F said that first. She knows more words than I can keep track of, and is eloquent between her frequent moments of belligerence. I taught her “tendrils”; they seemed to go well with “unfolding”, and they distracted her from using her new favorite word, “nauseating”. The smell in the Ottoman Garden was a bit nauseating, but we chalked it up to rich, organic matter spread amongst the burgeoning tulips. I’ll take “nauseating” over the alternatives any day. I’ll take language over anything. We force feed her words at every pause in our day in the hopes that she’ll have the ones she needs at her disposal to describe the tempests, or calm them on occasion.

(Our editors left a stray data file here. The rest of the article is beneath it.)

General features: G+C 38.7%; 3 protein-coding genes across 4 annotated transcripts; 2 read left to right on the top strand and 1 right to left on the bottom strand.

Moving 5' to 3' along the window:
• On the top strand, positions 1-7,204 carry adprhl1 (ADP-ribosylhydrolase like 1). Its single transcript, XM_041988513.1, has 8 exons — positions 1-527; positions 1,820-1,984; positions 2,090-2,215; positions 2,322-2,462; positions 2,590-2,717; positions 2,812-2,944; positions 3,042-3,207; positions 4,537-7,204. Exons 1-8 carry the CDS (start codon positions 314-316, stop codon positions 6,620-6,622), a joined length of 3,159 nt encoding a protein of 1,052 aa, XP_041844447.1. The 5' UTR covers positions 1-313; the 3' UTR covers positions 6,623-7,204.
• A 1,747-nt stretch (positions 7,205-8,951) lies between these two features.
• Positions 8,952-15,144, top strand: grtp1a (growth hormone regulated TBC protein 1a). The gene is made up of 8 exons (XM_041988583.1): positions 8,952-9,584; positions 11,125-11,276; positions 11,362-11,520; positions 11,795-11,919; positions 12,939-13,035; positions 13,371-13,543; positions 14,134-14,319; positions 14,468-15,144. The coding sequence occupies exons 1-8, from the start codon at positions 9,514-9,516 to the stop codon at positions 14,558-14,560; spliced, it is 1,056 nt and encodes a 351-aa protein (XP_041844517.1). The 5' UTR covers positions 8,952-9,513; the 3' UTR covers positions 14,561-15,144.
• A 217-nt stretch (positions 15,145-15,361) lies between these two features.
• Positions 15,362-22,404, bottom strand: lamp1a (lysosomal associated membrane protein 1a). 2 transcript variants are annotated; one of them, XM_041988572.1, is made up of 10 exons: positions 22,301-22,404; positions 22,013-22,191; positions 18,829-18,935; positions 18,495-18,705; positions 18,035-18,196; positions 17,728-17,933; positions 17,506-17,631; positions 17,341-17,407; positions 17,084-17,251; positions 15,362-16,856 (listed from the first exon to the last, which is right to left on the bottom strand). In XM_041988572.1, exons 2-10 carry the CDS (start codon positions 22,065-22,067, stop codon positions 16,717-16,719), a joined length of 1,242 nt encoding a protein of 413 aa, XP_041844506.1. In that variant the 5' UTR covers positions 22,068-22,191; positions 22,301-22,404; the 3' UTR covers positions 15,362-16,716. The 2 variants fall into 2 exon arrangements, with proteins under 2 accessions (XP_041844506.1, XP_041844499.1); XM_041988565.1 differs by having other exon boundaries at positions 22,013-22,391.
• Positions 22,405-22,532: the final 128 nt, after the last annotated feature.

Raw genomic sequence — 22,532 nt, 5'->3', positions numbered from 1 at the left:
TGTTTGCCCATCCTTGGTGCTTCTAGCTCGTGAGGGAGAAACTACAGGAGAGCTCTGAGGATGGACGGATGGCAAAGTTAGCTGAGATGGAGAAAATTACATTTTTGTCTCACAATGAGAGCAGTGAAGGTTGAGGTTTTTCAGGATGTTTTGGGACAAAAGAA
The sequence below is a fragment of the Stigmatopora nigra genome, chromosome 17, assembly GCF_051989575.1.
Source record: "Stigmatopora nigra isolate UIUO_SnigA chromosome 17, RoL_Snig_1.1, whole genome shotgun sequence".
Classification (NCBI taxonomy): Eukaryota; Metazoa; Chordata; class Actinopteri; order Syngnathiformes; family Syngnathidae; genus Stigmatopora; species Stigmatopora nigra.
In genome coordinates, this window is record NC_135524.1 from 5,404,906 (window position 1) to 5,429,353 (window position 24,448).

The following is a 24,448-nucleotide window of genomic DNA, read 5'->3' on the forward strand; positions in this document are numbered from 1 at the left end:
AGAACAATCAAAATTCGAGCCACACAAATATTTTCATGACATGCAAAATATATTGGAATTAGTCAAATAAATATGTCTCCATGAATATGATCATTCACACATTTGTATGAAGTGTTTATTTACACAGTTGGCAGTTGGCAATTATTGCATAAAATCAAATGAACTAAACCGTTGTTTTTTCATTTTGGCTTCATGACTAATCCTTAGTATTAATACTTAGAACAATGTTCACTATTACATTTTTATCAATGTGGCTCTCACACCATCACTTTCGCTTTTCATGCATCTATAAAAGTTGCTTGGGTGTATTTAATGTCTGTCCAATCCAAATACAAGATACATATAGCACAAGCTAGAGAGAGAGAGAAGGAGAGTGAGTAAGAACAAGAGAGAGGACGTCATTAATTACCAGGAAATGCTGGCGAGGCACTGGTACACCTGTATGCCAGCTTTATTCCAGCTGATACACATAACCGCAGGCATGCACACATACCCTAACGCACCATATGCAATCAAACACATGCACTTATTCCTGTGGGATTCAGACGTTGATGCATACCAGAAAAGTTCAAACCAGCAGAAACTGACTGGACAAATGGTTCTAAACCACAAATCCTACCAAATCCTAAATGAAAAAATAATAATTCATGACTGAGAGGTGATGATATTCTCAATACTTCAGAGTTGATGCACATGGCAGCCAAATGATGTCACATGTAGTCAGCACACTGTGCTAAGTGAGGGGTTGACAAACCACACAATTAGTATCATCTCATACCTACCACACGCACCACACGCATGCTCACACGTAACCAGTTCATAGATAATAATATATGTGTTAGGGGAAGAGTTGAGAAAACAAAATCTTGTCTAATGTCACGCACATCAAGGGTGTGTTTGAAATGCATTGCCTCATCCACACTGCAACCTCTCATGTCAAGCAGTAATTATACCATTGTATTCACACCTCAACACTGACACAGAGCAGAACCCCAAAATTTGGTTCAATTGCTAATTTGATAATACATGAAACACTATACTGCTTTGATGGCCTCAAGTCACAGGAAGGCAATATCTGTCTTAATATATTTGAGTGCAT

“The garden is unfolding,” she boldly announces as she crosses the threshold, and that is enough to carry me through our walk while dodging her walking-stick-turned-metal-detector that she has threaded into the end of her scarf and has now turned into a bow and arrow. She tests me as she wields this weapon through the Wednesday morning walkers. They are not amused, except for one. That lady sees it too. The garden is unfolding, and the observant can see it, and the poets can name it, and the walking sticks are plentiful, covered in spent magnolia and pungent earth.